Sue and her SIL had a booth with dye your own silk scarves, and she said they'd been busy all day.  I'm going to get up there early tomorrow so I can see some of the dyeing.  I did see a few, and the colors were terrific.  

Then, we went to dinner at Super Buffet.  The food wasn't quite as good as usual, but everyone had 3 or 4 plates worth.  

I was able to finish almost the entire Clapotis while I walked around, so I should be able to give her that on Monday.  I'm SO excited to do this for her.  Tomorrow, we have to get to a fish fry, and I have absolutely no idea what to bring.  I'm thinking that a couple of pies should do it.  

Friday, July 17, 2009

This is my picture of the most awesome DIY swift ever. I asked my tall engineer to make me one, and he put together a simple version. The next day, I came downstairs to find this double reinforced uber-swift. I figured out that it's exactly 53 inches around, so if I count the spins - I can do the math to figure exactly how many yards I've spun.

I've made little tags about where the yarn is from, how long it is, and when I finished it. It's working very well, and it's actually fun to use. My only complaint is that the set is so old that some of the pieces are worn and make it loose. The legs on the bottom tend to come away if it's moved, but it holds up nicely when it's being used.

This is the first of the spinning posts. My good friend, Chris, loaned me her spinning wheel and I've been obsessed. This first picture is Claudia's fleeces hanging on the front railing.
Interesting. I'm updating a bunch of things, and I've finally gotten this to work from the laptop. Yay! I'm going to split this into life vs spinning and take bunches of pictures now that it's all working. I'm also going to talk about the podcasts that I'm listening to, and what the tall people are up to. (I can't call them the short people since the baby is now 6 foot 1)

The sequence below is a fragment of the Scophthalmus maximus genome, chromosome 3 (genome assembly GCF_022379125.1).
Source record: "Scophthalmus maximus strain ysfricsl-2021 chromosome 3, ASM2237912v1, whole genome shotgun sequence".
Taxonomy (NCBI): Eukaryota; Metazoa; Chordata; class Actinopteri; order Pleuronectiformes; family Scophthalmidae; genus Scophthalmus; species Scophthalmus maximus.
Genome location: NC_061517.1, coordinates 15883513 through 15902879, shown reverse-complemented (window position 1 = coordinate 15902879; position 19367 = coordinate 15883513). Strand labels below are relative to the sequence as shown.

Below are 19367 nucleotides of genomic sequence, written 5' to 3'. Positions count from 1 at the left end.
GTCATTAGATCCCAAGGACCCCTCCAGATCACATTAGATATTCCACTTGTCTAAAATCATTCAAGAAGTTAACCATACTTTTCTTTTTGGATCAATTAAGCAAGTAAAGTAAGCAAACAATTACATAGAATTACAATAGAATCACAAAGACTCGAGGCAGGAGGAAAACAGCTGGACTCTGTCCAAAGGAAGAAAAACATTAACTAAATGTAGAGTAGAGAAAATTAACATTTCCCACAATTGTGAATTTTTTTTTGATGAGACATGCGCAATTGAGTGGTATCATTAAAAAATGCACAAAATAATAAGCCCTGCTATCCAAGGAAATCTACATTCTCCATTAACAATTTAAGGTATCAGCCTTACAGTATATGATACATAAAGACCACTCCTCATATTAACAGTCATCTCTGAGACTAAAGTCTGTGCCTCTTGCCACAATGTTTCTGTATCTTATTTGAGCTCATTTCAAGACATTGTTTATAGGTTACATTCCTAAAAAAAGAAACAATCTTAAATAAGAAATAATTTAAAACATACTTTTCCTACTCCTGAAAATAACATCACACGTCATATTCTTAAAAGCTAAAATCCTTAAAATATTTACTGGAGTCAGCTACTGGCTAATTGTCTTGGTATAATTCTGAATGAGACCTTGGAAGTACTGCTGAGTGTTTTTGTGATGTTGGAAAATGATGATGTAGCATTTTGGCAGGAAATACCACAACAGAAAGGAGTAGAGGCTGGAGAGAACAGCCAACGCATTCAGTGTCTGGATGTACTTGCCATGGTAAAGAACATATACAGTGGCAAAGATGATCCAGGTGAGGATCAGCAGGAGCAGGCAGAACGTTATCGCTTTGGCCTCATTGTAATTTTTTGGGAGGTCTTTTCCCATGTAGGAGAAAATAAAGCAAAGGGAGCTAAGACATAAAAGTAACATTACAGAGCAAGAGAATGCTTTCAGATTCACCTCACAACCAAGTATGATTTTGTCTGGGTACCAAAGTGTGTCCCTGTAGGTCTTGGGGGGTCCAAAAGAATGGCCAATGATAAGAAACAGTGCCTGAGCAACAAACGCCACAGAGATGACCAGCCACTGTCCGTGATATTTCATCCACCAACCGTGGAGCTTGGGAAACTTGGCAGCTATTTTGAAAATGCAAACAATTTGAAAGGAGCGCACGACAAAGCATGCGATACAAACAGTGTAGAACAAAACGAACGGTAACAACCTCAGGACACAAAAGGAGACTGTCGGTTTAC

My first and second projects from hand spun yarn are Kitty Pi. Both of them turned out just LOVELY. Leo's kitten Herman absolutely loves his, but the older cats aren't so thrilled so theirs is more of a yarn bowl for me than a cat bed. The third is a Clapotis for the woman that gave me the fleeces, but I won't take a picture of that until I actually give it to her. It will be soon since I'm down to about 40ish stitches.

The other big project is finishing the She-Knits Mystery Kal bag (She-Knits podcast, blog, bags) and wrestling with wips. The Mystery is just LOVELY, and I'm so thrilled to have it almost finished. The wips are in several time-out bags that are in my newly weeded out closet.

I've had to wimp out on the Tour de Fleece and the Minneapolis Fiber Fest AND the Sock Summit, but I'm determined to get to the Fargo Fiber Fest, and hopefully get some things set up around Bemidji. I do have the local spinners set up to demonstrate for the Beltrami Fair during the weekend of Aug 1. Ohh - making a note to myself to invite the Fargo and Park Rapids spinning groups to this! Wouldn't that be a great time!

Tuesday, June 02, 2009

Thanks to all that offered words of kindness after my Mother In Law passing on 5/9. If anyone didn't hear, she lost her battle with cancer last month. It's been a very long spring already, but I've found a distraction that's going to find me out on the corner, swinging my.... knitting needles!!